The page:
Was queuing for a taxi at Raffles City last night when this youth with a huge tattoo on his right arm approached me with a laminated letter, his wedding photo and a Neoprint picture of his wife and young kid.  I was trying to sms Booze Queen and Iceman regarding the breakdown of the MRT trains on the east-west line so I didn’t pay much attention to the letter he was showing me.

He said he was an ex-offender and how difficult it is to get a job.  He then went on to talk about this organisation (he didn’t give the name) that was helping ex-offenders get job.  So I asked if he was soliciting donations for charity (the charity being the organisation to aid ex-offenders).  He said he wasn’t.  He said he was selling this thing (2 furry balls held together with a string) to earn money to feed his wife and young daughter.

I said “no” politely.  He tried to sell the furry balls to me a couple more times… to which I kept saying, “Sorry, no”.  Seeing his scary tattoo, I certainly didn’t want to piss him off and be the first person in Singapore to get slashed/bashed over furry balls.

What made me uncomfortable and totally unwilling to donate was this.  How was his selling of furry balls (of which he said he earns 50% from each sale) not charity?  His modus operandi was the same as how a lot of deaf/dumb people go around hawking furry soft toys to earn a living.  If I were to make a purchase, it would have been out of being charitable.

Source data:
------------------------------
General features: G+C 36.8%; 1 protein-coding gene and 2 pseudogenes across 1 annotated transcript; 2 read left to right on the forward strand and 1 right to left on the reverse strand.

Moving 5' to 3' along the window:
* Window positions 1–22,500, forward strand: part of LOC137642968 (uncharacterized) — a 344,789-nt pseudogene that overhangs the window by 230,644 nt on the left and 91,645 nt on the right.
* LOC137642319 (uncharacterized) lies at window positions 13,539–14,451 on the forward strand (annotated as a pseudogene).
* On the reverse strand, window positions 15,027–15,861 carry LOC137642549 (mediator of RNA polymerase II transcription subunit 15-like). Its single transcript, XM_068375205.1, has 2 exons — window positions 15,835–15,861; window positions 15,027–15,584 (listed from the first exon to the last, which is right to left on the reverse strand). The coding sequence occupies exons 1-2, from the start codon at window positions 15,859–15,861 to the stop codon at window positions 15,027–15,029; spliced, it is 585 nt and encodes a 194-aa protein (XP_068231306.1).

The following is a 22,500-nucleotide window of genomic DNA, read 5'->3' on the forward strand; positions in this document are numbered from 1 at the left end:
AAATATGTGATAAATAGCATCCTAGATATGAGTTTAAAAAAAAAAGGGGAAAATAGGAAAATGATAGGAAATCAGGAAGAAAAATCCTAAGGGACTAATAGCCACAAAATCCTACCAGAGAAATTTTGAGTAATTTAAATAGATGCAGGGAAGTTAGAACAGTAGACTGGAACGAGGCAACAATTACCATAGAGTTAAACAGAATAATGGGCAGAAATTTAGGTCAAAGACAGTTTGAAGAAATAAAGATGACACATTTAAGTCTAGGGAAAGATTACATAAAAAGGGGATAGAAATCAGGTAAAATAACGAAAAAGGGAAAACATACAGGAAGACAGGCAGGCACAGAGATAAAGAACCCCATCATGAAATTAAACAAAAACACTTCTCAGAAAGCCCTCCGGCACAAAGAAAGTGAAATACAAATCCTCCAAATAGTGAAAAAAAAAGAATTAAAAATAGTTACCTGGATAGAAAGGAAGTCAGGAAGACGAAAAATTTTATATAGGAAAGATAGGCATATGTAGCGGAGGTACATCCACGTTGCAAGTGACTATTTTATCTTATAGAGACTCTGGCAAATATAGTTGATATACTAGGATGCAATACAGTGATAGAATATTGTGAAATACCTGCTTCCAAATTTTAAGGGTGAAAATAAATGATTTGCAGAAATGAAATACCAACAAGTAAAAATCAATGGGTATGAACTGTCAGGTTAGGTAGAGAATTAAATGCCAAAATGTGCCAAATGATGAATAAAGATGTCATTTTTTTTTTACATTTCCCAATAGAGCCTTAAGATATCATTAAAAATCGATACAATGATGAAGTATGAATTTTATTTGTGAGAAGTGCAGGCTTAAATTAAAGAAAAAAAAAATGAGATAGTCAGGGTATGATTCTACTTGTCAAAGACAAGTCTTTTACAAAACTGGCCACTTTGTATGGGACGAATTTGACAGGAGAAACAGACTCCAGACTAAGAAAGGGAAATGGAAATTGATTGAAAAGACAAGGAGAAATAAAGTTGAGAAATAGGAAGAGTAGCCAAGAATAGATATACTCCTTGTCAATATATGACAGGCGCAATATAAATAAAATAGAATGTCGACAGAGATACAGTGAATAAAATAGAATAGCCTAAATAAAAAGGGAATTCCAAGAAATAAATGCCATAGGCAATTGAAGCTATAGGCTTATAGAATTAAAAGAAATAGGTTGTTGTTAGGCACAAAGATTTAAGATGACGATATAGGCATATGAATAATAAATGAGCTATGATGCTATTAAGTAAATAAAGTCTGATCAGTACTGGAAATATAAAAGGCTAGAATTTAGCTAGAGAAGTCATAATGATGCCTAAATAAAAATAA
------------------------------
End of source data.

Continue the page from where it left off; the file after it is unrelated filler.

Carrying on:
Had he been raising funds for the Yellow Ribbon Campaign or something, I would have been more willing to donate.  The impression I got however, was this was his job!  His way of earning a living.  I know it’s tough for an ex-offender to find a job.  But there ARE companies that hire ex-offenders and surely a young man of 18-22 years old should find a proper job instead of going around hawking furry balls?

I have no conclusion to this post.  No moral of the story, no bottom line.  This is just a post to record my thoughts on the incident.

0 Responses to “Charity”

  1. No Comments

Leave a Reply

February 2009